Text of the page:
When coal soot deposits or wood tar deposits build up to a sufficient level there is the risk of chimney fire. The heat from the fire warms the deposits releasing the combustible volatiles until they ignite. The fire then migrates up the chimney as the burning deposits heat the chimney above.
How to tell if you have a chimney fire - You will often hear a roaring noise in the chimney, especially with an open fire. Outside masses of smoke will be pouring out of the chimney.
When you start to see flames coming out of the chimney you know that the chimney fire is near the it's end.
We had this page checked over by Avon Fire Brigade - our thanks!
Coal soot chimney fires can create temperatures up to 1000 degrees centrigrade inside the chimney.
Wood tar chimney fires can create temperatures up to 1200 degrees centrigrade inside the chimney.
Clay liners - a chimney fire will often cause clay liners to crack and therefore the chimney will probably need to be relined (you may be able to claim for this under your household fire insurance). Contact us for advice.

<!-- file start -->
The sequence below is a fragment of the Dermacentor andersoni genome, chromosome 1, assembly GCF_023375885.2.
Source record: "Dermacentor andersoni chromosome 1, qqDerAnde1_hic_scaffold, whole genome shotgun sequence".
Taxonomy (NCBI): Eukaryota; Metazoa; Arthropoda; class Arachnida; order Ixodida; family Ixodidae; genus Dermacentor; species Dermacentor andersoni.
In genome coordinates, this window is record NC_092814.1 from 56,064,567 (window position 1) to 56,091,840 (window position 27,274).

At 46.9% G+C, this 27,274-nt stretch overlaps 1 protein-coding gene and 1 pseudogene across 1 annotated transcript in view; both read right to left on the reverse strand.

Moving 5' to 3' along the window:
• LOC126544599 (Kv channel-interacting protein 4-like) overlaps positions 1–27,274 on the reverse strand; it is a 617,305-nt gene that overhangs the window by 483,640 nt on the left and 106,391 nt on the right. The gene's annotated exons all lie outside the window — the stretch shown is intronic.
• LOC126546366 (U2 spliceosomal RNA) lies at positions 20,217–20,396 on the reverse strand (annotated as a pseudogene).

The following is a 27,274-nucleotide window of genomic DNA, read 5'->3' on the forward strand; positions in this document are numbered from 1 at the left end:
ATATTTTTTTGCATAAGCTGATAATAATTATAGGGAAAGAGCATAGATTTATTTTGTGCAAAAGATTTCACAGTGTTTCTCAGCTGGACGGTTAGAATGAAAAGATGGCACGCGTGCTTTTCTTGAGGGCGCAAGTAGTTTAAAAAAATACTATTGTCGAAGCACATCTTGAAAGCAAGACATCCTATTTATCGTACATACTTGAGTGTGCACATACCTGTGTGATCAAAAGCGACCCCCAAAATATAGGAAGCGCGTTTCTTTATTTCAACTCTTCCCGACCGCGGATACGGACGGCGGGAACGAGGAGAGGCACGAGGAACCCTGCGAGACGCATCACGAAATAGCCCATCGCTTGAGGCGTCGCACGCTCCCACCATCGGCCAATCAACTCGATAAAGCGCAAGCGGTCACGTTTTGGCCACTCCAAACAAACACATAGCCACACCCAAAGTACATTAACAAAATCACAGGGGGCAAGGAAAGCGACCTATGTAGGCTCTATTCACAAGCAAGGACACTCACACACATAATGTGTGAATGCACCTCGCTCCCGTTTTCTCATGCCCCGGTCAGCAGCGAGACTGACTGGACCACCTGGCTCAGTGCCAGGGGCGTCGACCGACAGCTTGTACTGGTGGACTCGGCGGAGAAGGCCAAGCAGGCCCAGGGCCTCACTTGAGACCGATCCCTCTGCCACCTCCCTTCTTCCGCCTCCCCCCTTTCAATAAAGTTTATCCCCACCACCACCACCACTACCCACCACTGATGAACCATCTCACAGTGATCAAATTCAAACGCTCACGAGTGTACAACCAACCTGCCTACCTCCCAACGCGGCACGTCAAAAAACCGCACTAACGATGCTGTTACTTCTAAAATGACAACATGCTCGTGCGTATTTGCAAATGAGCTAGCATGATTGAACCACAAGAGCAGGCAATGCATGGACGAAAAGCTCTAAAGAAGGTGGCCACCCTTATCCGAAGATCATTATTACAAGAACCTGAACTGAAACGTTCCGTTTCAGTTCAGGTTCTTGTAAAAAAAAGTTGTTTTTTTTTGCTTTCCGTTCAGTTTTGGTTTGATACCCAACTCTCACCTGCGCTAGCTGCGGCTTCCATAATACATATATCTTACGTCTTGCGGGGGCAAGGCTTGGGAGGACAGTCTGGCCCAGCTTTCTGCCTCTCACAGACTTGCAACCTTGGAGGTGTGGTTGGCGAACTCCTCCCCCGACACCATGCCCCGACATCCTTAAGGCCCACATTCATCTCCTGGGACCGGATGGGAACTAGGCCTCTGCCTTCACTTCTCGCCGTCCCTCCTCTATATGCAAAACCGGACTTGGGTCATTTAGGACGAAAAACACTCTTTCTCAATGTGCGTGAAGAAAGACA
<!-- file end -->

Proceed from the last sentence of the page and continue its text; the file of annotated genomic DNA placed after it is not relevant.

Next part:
As the chimney heats up during the chimney fire it expands - this causes plasterwork to crack and even blow off and can cause structural damage to the chimney.
On one chimney fire job I looked at the headboard of the bed that was against the chimney breast was scorched and the plaster looked like a London Underground map. On another job there had been a wood tar fire to the stone-built chimney. The stones inside the chimney had a glassy sheen as they had been vitrified by the high temperature inside the chimney!
Chimney deposits are intumenscent and expand when heated. In the worst case scenario they can expand to the extent that they block the chimney. The chimney fire will then seek oxygen from the nearest available source - usually the stove or fireplace - which means that the fire can come out of the bottom of the chimney.
In extreme cases where the integrity of the top of the chimney is already compromised the top courses of brick can blow off due to the pressures inside the blocked chimney.
Heat from the chimney fire can transfer into joists and weaken them through smoldering and cause them to catch fire. Sparks and debris flying out of the chimney can also set fire to the roof if there are tiles missing.